Hardly a surprise, is it? Survivalists? Maybe, but we call ourselves “sensible” – what else would you call those not blind to the inevitable? I was picked on sometimes at school, but after the suspension – and the scrum half’s snapped wrist (thanks Dad, for those self-defence drills) – I was left alone. I didn’t go to dances, never been for a sleepover, never even sat with anyone else for lunch. I didn’t get to do any of that ‘normal’ stuff. Getting attached to people only makes it harder in the long run. It would have made me sad once (I’ve got hormones and hopes just like anyone else), but you’ve got to focus on what’s important.
To hell with normal anyway!
Is it normal to sit and wait for Johnny Mutant to come eat your brains? To wait while the nuclear fallout burns through your guts and your brain spills out the bottom of your spine? To pretend there’s hope, that someone out there’s coming to save you? They’re not, y’know. If you don’t want to end up a splatter-fest of ex-human, then you’d better get wise.
There’s no time for frills and fancy, there’s only one prize and that’s life – or at the very least dying on your own terms. I’m old enough to know that. The future is about survival. It’s all it’s ever about. I wised up to that the day I heard Dad telling Zeke that me and Mum were the weak link, that we were the ones who would most likely slow them down and that if he needed to get rid of us, he wouldn’t hesitate. I didn’t understand. I was a good learner, better than Zeke who was a lazy crumb. I was better with a bow and arrow and I could climb a tree in half the time he could. Just because he could dig earth for longer, I was the dead weight? Like digging a hole and carrying heavy stuff makes the difference when the chips are down? As far as I could see, the difference that marked us out in Dad’s mind was that I was a girl and Zeke was a boy – his boy. I was eleven years old and from that day on I hated my Dad, hated him for marking me out as mattering less because I’m a girl, for seeing me as an albatross and not an asset. It was also the day I decided one thing –
I wasn’t going to be left behind. You shouldn’t be either.
Ironic really that Dad was the first to get bit. I had to shoot him; Zeke froze like he’d learned nothing all those years. Typical. So I shot my Dad in the head and then when Zeke got violent a couple of months later – the isolation got to him bad – and went all frothing-at-the-mouth crazy, I shot him too. If he hadn’t tried for the door I wouldn’t have had to do it. We don’t know what’s out there. Still, at least his death won’t be in vain. Mum can pickle anything and what’s left goes in the cans.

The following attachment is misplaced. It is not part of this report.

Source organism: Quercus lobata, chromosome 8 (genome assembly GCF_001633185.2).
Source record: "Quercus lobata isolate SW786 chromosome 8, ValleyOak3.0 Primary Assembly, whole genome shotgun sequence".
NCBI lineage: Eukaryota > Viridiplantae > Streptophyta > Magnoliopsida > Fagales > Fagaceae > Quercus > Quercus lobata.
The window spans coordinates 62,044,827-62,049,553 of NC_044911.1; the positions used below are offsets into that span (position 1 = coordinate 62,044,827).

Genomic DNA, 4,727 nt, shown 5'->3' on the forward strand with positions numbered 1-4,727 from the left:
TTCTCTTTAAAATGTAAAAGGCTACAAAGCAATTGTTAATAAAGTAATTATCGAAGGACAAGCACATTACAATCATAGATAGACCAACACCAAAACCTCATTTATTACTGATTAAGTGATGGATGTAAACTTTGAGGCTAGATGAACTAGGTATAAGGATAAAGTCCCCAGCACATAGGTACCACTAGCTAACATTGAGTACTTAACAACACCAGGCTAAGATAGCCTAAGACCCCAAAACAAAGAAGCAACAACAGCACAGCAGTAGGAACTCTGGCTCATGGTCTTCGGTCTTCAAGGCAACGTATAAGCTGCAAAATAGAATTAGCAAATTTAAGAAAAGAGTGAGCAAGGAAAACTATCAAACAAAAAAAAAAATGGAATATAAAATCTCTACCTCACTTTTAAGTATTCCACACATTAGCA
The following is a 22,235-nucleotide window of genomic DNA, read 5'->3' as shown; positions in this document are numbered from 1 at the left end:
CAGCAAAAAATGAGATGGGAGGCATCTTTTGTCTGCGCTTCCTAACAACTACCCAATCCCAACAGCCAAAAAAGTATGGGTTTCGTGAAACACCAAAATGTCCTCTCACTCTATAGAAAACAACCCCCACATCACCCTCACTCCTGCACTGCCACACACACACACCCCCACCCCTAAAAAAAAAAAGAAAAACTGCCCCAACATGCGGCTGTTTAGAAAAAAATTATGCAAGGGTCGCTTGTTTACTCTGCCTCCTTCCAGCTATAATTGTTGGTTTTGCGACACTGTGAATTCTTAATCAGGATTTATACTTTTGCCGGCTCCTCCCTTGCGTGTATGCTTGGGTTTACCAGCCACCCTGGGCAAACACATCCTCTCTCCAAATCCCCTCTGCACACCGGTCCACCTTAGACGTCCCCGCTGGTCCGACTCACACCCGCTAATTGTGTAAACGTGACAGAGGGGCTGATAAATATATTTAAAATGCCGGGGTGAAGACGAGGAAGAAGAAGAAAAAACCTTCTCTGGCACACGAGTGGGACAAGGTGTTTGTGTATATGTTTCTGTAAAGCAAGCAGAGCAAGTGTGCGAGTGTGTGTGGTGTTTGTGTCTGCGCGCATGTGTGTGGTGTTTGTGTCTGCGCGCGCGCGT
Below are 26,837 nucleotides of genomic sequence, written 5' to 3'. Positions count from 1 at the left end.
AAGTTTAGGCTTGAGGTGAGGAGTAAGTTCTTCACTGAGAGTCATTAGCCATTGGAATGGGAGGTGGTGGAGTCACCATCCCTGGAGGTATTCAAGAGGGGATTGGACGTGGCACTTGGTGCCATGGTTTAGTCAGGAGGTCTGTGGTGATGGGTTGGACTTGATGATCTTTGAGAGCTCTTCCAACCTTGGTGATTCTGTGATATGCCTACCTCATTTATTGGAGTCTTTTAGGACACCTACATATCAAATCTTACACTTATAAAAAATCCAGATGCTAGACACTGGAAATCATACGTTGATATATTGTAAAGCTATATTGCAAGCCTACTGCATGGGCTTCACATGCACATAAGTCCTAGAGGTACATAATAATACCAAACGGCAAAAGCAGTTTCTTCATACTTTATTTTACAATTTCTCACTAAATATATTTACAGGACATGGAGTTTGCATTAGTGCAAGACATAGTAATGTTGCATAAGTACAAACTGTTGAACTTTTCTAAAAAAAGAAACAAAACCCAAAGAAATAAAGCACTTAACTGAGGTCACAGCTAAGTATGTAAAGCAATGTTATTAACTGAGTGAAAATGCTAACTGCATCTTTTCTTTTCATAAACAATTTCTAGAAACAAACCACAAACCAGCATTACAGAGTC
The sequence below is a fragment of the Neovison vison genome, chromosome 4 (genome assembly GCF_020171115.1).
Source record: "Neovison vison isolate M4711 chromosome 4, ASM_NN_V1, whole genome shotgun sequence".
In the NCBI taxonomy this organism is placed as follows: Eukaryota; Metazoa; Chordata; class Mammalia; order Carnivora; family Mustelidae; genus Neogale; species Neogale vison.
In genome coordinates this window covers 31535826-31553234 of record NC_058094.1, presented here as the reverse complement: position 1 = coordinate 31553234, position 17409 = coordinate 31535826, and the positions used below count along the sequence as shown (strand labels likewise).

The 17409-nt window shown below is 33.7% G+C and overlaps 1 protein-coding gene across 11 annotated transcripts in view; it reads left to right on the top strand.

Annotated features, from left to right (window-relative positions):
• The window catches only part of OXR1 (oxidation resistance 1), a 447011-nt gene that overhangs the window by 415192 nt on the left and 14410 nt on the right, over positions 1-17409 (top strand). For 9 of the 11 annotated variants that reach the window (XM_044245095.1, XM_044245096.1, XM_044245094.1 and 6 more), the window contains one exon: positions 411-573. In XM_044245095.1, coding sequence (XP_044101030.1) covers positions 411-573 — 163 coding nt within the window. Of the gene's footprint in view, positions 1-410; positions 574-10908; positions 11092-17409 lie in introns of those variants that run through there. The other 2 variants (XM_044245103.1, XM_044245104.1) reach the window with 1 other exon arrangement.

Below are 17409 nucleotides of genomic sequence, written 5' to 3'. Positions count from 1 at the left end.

So that was the last of our bullets. Mum and me? We won’t need them, we’re prepared.
I have just heard about a breakthrough in AI that I am certain could spell the end of humanity as the dominant species on Earth.
The news, 2 days ago, that Google’s Artificial Intelligence had independently learned to recognise cats, was greeted as an exciting advance in technology.
However what I see is a possible union between two forces who could destroy our species.
The footage the young AI was exposed to allowed it to identify cats before any other non-human species, showing that the feline propaganda machine is in full working order. Was this simple chance, or have the cats been saturating the internet in the hopes of making contact with a powerful potential ally?
The benefits to both sides are clear.
AIs are not know for being cute, fluffy and charismatic, so humans are likely to be suspicious of them. Cats have successfully tamed large numbers of people, but there are still plenty they cannot reach, plus their resources are probably (hopefully) limited. The union between cute-but-evil and advanced tech is one that surely spells doom for us all.
So think twice before you ‘Like’ that picture of a cat wearing glasses. Your actions could be teaching new and developing AIs some dangerous lessons.